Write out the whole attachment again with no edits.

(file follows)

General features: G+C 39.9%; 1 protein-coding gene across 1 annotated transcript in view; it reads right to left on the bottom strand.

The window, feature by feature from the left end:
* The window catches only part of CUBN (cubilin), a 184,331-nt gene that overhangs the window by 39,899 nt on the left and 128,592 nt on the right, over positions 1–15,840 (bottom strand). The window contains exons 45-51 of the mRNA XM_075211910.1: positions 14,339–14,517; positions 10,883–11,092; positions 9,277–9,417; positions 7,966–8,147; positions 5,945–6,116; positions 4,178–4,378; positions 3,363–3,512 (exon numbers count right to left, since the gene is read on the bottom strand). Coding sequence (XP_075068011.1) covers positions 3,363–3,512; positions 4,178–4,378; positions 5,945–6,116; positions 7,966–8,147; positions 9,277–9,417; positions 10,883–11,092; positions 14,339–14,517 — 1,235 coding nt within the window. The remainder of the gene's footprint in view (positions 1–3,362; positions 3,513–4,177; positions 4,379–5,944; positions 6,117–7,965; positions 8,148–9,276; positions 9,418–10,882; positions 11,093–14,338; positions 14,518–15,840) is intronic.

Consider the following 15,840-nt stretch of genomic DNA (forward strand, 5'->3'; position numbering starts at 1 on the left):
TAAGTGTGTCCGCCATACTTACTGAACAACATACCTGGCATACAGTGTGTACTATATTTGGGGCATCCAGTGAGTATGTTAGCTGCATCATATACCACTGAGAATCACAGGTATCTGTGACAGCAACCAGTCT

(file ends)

General features: G+C 39.9%; 1 protein-coding gene across 1 annotated transcript in view; it reads right to left on the bottom strand.

The window, feature by feature from the left end:
* The window catches only part of CUBN (cubilin), a 184,331-nt gene that overhangs the window by 39,899 nt on the left and 128,592 nt on the right, over positions 1–15,840 (bottom strand). The window contains exons 45-51 of the mRNA XM_075211910.1: positions 14,339–14,517; positions 10,883–11,092; positions 9,277–9,417; positions 7,966–8,147; positions 5,945–6,116; positions 4,178–4,378; positions 3,363–3,512 (exon numbers count right to left, since the gene is read on the bottom strand). Coding sequence (XP_075068011.1) covers positions 3,363–3,512; positions 4,178–4,378; positions 5,945–6,116; positions 7,966–8,147; positions 9,277–9,417; positions 10,883–11,092; positions 14,339–14,517 — 1,235 coding nt within the window. The remainder of the gene's footprint in view (positions 1–3,362; positions 3,513–4,177; positions 4,379–5,944; positions 6,117–7,965; positions 8,148–9,276; positions 9,418–10,882; positions 11,093–14,338; positions 14,518–15,840) is intronic.

Consider the following 15,840-nt stretch of genomic DNA (forward strand, 5'->3'; position numbering starts at 1 on the left):
TAAGTGTGTCCGCCATACTTACTGAACAACATACCTGGCATACAGTGTGTACTATATTTGGGGCATCCAGTGAGTATGTTAGCTGCATCATATACCACTGAGAATCACAGGTATCTGTGACAGCAACCAGTCT